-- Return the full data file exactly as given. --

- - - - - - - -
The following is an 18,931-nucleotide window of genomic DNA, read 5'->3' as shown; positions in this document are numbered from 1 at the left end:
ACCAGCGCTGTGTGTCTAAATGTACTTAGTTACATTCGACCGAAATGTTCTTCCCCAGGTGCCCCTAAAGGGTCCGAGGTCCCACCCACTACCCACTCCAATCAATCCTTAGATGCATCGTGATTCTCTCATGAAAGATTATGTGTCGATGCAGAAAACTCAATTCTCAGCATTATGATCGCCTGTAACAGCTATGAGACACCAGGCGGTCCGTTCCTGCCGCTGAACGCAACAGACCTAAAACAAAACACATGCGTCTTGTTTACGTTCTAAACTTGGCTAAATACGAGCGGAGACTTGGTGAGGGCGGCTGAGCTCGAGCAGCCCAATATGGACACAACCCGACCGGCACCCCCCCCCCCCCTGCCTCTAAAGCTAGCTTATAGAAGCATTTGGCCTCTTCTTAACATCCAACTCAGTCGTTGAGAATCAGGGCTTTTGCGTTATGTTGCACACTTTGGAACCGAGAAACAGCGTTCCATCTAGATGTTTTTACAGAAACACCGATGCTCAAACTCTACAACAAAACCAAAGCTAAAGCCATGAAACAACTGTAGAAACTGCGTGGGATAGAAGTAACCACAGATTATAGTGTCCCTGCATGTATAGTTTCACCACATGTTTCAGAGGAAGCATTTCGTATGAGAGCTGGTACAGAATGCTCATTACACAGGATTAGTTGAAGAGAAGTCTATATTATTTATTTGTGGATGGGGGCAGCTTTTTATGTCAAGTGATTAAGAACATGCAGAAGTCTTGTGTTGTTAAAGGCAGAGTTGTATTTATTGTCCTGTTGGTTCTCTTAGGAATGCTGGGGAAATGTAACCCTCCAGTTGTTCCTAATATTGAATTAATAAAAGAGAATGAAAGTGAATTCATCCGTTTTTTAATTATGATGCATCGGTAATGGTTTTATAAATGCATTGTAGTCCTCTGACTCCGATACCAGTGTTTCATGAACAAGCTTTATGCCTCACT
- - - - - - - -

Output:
The following is an 18,931-nucleotide window of genomic DNA, read 5'->3' as shown; positions in this document are numbered from 1 at the left end:
ACCAGCGCTGTGTGTCTAAATGTACTTAGTTACATTCGACCGAAATGTTCTTCCCCAGGTGCCCCTAAAGGGTCCGAGGTCCCACCCACTACCCACTCCAATCAATCCTTAGATGCATCGTGATTCTCTCATGAAAGATTATGTGTCGATGCAGAAAACTCAATTCTCAGCATTATGATCGCCTGTAACAGCTATGAGACACCAGGCGGTCCGTTCCTGCCGCTGAACGCAACAGACCTAAAACAAAACACATGCGTCTTGTTTACGTTCTAAACTTGGCTAAATACGAGCGGAGACTTGGTGAGGGCGGCTGAGCTCGAGCAGCCCAATATGGACACAACCCGACCGGCACCCCCCCCCCCCCTGCCTCTAAAGCTAGCTTATAGAAGCATTTGGCCTCTTCTTAACATCCAACTCAGTCGTTGAGAATCAGGGCTTTTGCGTTATGTTGCACACTTTGGAACCGAGAAACAGCGTTCCATCTAGATGTTTTTACAGAAACACCGATGCTCAAACTCTACAACAAAACCAAAGCTAAAGCCATGAAACAACTGTAGAAACTGCGTGGGATAGAAGTAACCACAGATTATAGTGTCCCTGCATGTATAGTTTCACCACATGTTTCAGAGGAAGCATTTCGTATGAGAGCTGGTACAGAATGCTCATTACACAGGATTAGTTGAAGAGAAGTCTATATTATTTATTTGTGGATGGGGGCAGCTTTTTATGTCAAGTGATTAAGAACATGCAGAAGTCTTGTGTTGTTAAAGGCAGAGTTGTATTTATTGTCCTGTTGGTTCTCTTAGGAATGCTGGGGAAATGTAACCCTCCAGTTGTTCCTAATATTGAATTAATAAAAGAGAATGAAAGTGAATTCATCCGTTTTTTAATTATGATGCATCGGTAATGGTTTTATAAATGCATTGTAGTCCTCTGACTCCGATACCAGTGTTTCATGAACAAGCTTTATGCCTCACT